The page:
Farr Curlin

 

principal investigator


Farr Curlin
Assistant Professor, Medicine
MacLean Center for Clinical Medical Ethics
The University of Chicago, United States

Farr Curlin, M.D., is Assistant Professor of Medicine in the Section of General Internal Medicine, Associate Faculty in the MacLean Center for Clinical Medical Ethics and the Center for Health and the Social Sciences, the University of Chicago and Director of the Program of Medicine and Religion at the University of Chicago. Over the past eight years, Dr. Curlin has developed the world’s first program of empirical research to give sustained attention to the ways physicians’ religious traditions and commitments shape their clinical practices. Dr. Curlin leads the Program of Medicine and Religion, a groundbreaking program at the University of Chicago that brings together clinicians and scholars who are formed by and students of the great religious traditions, to analyze and interpret the practice of medicine and the experience of illness in explicit reference to the teachings of their traditions. He has been principal investigator on three peer-reviewed grants, and papers from his initial studies have been widely published in leading clinical journals, including the New England Journal of Medicine. Dr. Curlin has received several honors for his scholarship including recent selection as a Greenwall Foundation Faculty Scholar in Bioethics.

 

Collaborators


Kenneth A. Rasinski
Senior Scientist, Program of Medicine and Religion
University of Chicago

John D. Yoon
Clinical Associate, Hospital Medicine
University of Chicago

Project on the Good Physician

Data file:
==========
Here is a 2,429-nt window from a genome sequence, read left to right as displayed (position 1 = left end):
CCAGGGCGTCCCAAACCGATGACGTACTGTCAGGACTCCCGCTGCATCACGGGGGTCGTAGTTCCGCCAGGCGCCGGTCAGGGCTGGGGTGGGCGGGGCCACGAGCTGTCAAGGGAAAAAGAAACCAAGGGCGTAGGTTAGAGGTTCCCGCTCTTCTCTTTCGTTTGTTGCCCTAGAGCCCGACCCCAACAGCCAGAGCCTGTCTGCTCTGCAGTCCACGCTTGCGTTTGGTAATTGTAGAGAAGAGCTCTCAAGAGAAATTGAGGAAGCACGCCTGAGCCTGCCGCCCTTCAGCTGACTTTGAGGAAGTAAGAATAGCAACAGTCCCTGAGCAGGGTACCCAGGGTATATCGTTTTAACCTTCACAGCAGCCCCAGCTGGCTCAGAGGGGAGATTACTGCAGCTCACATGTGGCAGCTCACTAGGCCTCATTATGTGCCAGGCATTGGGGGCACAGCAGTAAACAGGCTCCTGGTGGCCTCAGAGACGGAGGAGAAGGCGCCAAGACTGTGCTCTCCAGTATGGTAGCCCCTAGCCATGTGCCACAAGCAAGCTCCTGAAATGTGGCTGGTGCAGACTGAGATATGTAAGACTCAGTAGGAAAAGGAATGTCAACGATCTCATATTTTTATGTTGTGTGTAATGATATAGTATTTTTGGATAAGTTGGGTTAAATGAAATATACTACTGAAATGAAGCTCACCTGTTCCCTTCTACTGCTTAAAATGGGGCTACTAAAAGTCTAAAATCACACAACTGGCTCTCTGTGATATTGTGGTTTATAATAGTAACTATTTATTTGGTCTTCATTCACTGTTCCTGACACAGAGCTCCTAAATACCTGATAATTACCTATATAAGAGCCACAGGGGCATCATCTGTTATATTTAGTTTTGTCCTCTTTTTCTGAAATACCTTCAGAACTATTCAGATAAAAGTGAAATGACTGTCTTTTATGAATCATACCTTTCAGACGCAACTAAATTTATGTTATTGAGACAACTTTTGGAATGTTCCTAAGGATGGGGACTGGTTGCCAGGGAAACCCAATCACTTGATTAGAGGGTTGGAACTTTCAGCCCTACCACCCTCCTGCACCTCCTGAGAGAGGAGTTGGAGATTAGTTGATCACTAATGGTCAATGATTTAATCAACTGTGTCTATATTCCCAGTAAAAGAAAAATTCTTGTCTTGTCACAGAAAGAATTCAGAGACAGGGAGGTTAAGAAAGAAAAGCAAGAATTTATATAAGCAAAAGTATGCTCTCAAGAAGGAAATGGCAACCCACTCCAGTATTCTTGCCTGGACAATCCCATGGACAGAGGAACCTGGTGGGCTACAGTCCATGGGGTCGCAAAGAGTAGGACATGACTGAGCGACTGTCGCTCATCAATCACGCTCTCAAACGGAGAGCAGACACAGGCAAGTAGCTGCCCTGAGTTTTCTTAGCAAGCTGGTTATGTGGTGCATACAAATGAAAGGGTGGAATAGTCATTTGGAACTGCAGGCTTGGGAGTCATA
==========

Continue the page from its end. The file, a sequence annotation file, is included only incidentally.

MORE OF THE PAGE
The Project on the Good Physician is a pilot study that aims to develop a national longitudinal study of the moral and professional formation of American physicians over the course of medical training—from matriculation in medical school to the first years of practice after residency training. Through utilizing the methods of the social and psychological sciences, informed by philosophical and theological analysis, our study seeks to facilitate a richer and truer understanding of the contemporary answer to an age-old question: How does one become a good (virtuous) physician? This project focuses our inquiry to three “meta-virtues” hypothesized to be particularly critical for the development of good physicians: empathic compassion, mindfulness, and generosity. We also examined a potential facilitator of medical virtue (experiences of moral elevation while working with an exemplar) and potential obstacles of medical virtue (burnout and sense of entitlement). One of the project’s contributions to the field of virtue research will be to develop physician-specific measures of these meta-virtues. In total, the project promises to generate novel insights about character development and moral enculturation and catalyze a constructive engagement between the humanities and the sciences regarding the formation of virtue.

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